"Oh!" exclaimed her ladyship. "Sorry! I thought I had counted them all."
For some reason (who knows how those links occur) I was immediately transported back to 1982. In April that year, Argentina invaded the Falkland Islands, a British Overseas Territory some 8,000 miles from Britain in the South Atlantic. A task force was sent to drive out the invaders and it was accompanied by BBC correspondent Brian Hanrahan. His words about an air strike launched from the carrier HMS Hermes became the journalistic quote of the war. He was not allowed to say how many Harrier jump jets had taken part, but his words got round that problem and reassured the British public:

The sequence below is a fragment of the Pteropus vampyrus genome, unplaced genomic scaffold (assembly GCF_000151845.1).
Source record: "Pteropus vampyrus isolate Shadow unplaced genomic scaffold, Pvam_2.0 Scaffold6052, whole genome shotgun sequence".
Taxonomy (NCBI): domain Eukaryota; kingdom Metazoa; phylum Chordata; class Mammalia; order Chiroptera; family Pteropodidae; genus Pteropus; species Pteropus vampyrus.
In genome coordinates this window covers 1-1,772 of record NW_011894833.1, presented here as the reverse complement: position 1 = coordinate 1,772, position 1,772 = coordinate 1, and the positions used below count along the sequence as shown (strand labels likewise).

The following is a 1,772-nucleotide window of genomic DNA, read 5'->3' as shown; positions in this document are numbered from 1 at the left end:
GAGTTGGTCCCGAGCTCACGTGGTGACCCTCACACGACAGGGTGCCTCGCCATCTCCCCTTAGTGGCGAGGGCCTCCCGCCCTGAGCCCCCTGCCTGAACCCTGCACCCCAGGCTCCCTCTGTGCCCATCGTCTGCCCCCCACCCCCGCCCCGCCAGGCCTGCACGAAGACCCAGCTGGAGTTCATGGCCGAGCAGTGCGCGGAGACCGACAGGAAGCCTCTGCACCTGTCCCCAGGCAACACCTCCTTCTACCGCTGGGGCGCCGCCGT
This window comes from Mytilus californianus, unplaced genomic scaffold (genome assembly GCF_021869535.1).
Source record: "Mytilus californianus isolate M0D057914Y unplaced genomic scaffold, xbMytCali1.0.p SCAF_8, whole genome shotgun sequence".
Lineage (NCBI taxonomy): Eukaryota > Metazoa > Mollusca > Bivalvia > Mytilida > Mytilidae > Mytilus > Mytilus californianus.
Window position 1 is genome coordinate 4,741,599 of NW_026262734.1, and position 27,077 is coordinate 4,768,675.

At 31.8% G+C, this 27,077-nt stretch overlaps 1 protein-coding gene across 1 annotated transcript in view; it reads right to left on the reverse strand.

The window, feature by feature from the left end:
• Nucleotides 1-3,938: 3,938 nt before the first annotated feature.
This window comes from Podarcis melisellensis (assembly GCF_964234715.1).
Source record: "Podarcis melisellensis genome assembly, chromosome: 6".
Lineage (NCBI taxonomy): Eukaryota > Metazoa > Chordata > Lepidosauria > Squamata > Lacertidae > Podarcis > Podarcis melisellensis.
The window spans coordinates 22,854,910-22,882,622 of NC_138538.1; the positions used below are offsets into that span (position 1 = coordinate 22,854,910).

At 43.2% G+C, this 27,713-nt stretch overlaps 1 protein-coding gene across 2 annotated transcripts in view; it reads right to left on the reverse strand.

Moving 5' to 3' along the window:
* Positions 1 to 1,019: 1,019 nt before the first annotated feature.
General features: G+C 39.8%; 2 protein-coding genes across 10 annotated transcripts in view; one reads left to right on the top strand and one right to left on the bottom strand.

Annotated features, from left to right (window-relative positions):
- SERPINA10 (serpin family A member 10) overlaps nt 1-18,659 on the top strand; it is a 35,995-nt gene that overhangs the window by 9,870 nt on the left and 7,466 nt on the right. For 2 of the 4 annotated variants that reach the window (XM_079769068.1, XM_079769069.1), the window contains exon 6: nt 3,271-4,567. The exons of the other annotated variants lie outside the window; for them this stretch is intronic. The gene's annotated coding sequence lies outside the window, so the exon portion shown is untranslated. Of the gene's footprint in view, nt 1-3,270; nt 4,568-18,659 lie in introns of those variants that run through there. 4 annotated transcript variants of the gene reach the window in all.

"I'm not allowed to say how many planes joined the raid, but I counted them all out and I counted them all back."
Although that was more than 30 years ago, the Argentine government has still not accepted that the population of the Falklands is British and intends to remain British. In a referendum last year, Falkland Islanders voted by 1,513 to 3 to remain British but only this week, the Argentine congress passed a law under which all vehicles used for public transport on road, rail, by water or in the air - and all stations - must display signs saying, "The Falklands are Argentina".
I do so hope that we are not going to see a repeat of 1982 but I have no doubt that if necessary, we will despatch a handful of troops and, maybe, even a warship. If it does happen, it will demonstrate just how ill-advised have been the government's cuts in our armed forces.